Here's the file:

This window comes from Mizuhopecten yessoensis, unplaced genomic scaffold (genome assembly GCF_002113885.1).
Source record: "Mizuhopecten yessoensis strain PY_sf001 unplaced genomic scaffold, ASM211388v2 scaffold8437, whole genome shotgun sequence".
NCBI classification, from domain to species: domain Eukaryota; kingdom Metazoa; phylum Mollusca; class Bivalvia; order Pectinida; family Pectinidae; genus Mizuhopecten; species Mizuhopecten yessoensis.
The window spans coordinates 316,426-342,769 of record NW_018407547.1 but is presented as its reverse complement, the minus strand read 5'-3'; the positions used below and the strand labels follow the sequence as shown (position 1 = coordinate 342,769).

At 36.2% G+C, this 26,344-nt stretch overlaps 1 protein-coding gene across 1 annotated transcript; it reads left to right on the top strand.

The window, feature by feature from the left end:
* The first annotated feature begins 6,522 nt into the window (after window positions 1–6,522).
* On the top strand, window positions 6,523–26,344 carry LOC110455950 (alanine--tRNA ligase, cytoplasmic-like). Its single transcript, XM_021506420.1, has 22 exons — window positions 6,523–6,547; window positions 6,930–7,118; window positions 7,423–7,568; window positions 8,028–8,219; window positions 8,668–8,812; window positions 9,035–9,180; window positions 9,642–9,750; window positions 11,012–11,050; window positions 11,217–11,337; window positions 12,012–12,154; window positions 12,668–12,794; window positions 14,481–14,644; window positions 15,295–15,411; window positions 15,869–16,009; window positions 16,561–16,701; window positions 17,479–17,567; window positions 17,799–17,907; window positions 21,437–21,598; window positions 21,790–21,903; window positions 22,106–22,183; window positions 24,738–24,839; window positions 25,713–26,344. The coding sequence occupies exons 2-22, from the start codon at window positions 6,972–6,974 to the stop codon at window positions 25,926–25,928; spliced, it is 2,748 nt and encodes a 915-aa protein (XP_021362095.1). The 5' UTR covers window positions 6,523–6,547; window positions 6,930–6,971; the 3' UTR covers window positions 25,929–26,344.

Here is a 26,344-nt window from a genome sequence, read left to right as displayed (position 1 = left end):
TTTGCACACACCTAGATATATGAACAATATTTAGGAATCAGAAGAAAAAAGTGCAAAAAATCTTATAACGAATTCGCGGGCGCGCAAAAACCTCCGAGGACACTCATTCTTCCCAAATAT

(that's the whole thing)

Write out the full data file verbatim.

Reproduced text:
This window comes from Mizuhopecten yessoensis, unplaced genomic scaffold (genome assembly GCF_002113885.1).
Source record: "Mizuhopecten yessoensis strain PY_sf001 unplaced genomic scaffold, ASM211388v2 scaffold8437, whole genome shotgun sequence".
NCBI classification, from domain to species: domain Eukaryota; kingdom Metazoa; phylum Mollusca; class Bivalvia; order Pectinida; family Pectinidae; genus Mizuhopecten; species Mizuhopecten yessoensis.
The window spans coordinates 316,426-342,769 of record NW_018407547.1 but is presented as its reverse complement, the minus strand read 5'-3'; the positions used below and the strand labels follow the sequence as shown (position 1 = coordinate 342,769).

At 36.2% G+C, this 26,344-nt stretch overlaps 1 protein-coding gene across 1 annotated transcript; it reads left to right on the top strand.

The window, feature by feature from the left end:
* The first annotated feature begins 6,522 nt into the window (after window positions 1–6,522).
* On the top strand, window positions 6,523–26,344 carry LOC110455950 (alanine--tRNA ligase, cytoplasmic-like). Its single transcript, XM_021506420.1, has 22 exons — window positions 6,523–6,547; window positions 6,930–7,118; window positions 7,423–7,568; window positions 8,028–8,219; window positions 8,668–8,812; window positions 9,035–9,180; window positions 9,642–9,750; window positions 11,012–11,050; window positions 11,217–11,337; window positions 12,012–12,154; window positions 12,668–12,794; window positions 14,481–14,644; window positions 15,295–15,411; window positions 15,869–16,009; window positions 16,561–16,701; window positions 17,479–17,567; window positions 17,799–17,907; window positions 21,437–21,598; window positions 21,790–21,903; window positions 22,106–22,183; window positions 24,738–24,839; window positions 25,713–26,344. The coding sequence occupies exons 2-22, from the start codon at window positions 6,972–6,974 to the stop codon at window positions 25,926–25,928; spliced, it is 2,748 nt and encodes a 915-aa protein (XP_021362095.1). The 5' UTR covers window positions 6,523–6,547; window positions 6,930–6,971; the 3' UTR covers window positions 25,929–26,344.

Here is a 26,344-nt window from a genome sequence, read left to right as displayed (position 1 = left end):
TTTGCACACACCTAGATATATGAACAATATTTAGGAATCAGAAGAAAAAAGTGCAAAAAATCTTATAACGAATTCGCGGGCGCGCAAAAACCTCCGAGGACACTCATTCTTCCCAAATAT